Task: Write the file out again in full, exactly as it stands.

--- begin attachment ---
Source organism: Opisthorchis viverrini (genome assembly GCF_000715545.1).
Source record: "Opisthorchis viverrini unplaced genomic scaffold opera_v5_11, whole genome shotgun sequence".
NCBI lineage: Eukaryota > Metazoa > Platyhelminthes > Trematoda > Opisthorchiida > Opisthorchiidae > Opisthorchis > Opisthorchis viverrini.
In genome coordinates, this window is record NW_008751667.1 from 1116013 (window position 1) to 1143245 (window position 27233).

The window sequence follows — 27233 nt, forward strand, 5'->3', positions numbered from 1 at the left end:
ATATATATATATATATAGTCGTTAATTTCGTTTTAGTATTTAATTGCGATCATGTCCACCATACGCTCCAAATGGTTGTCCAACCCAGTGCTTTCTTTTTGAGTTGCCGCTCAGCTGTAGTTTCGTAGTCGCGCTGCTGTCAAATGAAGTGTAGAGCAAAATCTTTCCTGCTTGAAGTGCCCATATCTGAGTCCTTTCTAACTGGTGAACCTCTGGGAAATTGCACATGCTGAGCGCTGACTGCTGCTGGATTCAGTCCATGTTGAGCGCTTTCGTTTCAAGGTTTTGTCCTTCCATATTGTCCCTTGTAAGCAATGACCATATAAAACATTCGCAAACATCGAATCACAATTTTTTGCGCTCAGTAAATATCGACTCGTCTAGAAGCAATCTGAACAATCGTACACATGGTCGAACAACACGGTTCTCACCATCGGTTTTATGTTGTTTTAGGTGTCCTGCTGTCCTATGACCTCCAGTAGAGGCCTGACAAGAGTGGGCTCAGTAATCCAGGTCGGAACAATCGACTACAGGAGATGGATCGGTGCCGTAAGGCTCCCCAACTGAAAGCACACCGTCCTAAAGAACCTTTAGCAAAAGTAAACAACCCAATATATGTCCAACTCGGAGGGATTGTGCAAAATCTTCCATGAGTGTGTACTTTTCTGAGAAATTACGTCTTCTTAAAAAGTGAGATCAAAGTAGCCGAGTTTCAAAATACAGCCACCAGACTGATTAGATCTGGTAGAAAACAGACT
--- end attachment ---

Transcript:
Source organism: Opisthorchis viverrini (genome assembly GCF_000715545.1).
Source record: "Opisthorchis viverrini unplaced genomic scaffold opera_v5_11, whole genome shotgun sequence".
NCBI lineage: Eukaryota > Metazoa > Platyhelminthes > Trematoda > Opisthorchiida > Opisthorchiidae > Opisthorchis > Opisthorchis viverrini.
In genome coordinates, this window is record NW_008751667.1 from 1116013 (window position 1) to 1143245 (window position 27233).

The window sequence follows — 27233 nt, forward strand, 5'->3', positions numbered from 1 at the left end:
ATATATATATATATATAGTCGTTAATTTCGTTTTAGTATTTAATTGCGATCATGTCCACCATACGCTCCAAATGGTTGTCCAACCCAGTGCTTTCTTTTTGAGTTGCCGCTCAGCTGTAGTTTCGTAGTCGCGCTGCTGTCAAATGAAGTGTAGAGCAAAATCTTTCCTGCTTGAAGTGCCCATATCTGAGTCCTTTCTAACTGGTGAACCTCTGGGAAATTGCACATGCTGAGCGCTGACTGCTGCTGGATTCAGTCCATGTTGAGCGCTTTCGTTTCAAGGTTTTGTCCTTCCATATTGTCCCTTGTAAGCAATGACCATATAAAACATTCGCAAACATCGAATCACAATTTTTTGCGCTCAGTAAATATCGACTCGTCTAGAAGCAATCTGAACAATCGTACACATGGTCGAACAACACGGTTCTCACCATCGGTTTTATGTTGTTTTAGGTGTCCTGCTGTCCTATGACCTCCAGTAGAGGCCTGACAAGAGTGGGCTCAGTAATCCAGGTCGGAACAATCGACTACAGGAGATGGATCGGTGCCGTAAGGCTCCCCAACTGAAAGCACACCGTCCTAAAGAACCTTTAGCAAAAGTAAACAACCCAATATATGTCCAACTCGGAGGGATTGTGCAAAATCTTCCATGAGTGTGTACTTTTCTGAGAAATTACGTCTTCTTAAAAAGTGAGATCAAAGTAGCCGAGTTTCAAAATACAGCCACCAGACTGATTAGATCTGGTAGAAAACAGACT